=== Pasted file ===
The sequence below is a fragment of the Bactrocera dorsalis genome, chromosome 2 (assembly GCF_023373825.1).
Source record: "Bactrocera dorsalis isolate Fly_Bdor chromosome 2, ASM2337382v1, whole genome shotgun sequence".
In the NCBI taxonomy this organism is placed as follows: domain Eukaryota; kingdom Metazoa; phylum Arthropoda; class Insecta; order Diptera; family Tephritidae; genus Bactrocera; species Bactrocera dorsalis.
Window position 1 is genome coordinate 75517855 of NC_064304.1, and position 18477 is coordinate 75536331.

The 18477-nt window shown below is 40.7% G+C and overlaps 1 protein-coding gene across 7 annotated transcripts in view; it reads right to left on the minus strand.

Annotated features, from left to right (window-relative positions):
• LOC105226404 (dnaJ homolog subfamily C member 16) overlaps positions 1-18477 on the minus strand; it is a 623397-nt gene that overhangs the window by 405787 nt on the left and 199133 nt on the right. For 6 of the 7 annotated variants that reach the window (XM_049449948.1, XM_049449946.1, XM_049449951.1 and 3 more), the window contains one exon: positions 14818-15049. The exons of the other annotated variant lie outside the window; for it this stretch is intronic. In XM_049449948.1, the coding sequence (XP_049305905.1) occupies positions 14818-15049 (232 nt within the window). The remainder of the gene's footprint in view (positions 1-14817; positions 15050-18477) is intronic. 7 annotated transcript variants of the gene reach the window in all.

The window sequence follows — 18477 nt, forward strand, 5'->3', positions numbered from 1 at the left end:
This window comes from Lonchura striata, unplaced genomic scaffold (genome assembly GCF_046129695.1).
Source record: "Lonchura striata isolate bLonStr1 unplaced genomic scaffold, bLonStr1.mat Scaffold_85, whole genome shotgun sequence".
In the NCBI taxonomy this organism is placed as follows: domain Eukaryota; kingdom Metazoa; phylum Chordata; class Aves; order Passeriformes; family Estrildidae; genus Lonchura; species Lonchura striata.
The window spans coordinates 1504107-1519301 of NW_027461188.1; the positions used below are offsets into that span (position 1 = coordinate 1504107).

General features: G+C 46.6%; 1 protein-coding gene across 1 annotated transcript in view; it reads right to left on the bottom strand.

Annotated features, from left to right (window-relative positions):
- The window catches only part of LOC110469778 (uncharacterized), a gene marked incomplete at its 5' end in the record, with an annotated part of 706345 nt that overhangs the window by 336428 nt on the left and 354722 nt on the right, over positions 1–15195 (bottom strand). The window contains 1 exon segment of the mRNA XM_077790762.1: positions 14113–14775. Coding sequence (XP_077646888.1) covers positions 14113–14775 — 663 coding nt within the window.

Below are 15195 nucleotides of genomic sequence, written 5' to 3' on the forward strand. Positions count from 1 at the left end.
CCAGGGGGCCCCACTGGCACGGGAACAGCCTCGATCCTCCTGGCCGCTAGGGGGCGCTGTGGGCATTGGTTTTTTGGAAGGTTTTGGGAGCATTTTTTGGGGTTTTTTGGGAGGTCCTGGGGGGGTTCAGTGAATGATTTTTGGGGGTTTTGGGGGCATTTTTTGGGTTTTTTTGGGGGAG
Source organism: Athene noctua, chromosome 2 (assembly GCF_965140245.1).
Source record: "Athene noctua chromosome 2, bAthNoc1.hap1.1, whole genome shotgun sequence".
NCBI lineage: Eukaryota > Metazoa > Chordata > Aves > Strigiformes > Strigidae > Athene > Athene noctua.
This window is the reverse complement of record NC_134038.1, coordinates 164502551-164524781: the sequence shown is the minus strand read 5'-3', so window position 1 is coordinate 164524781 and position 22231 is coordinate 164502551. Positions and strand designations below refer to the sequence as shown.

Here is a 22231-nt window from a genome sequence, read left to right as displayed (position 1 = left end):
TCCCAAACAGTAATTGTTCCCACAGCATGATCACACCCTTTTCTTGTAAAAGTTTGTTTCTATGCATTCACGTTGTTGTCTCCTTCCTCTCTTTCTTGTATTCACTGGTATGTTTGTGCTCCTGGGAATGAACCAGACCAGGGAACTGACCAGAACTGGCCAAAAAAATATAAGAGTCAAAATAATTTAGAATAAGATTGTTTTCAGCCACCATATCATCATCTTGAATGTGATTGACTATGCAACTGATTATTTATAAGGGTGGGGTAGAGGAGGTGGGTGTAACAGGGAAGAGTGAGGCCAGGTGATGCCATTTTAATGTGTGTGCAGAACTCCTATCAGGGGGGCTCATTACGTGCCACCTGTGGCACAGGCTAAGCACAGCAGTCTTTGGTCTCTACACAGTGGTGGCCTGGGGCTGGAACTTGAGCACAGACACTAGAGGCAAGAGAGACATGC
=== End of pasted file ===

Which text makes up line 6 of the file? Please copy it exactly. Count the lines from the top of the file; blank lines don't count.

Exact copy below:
Annotated features, from left to right (window-relative positions):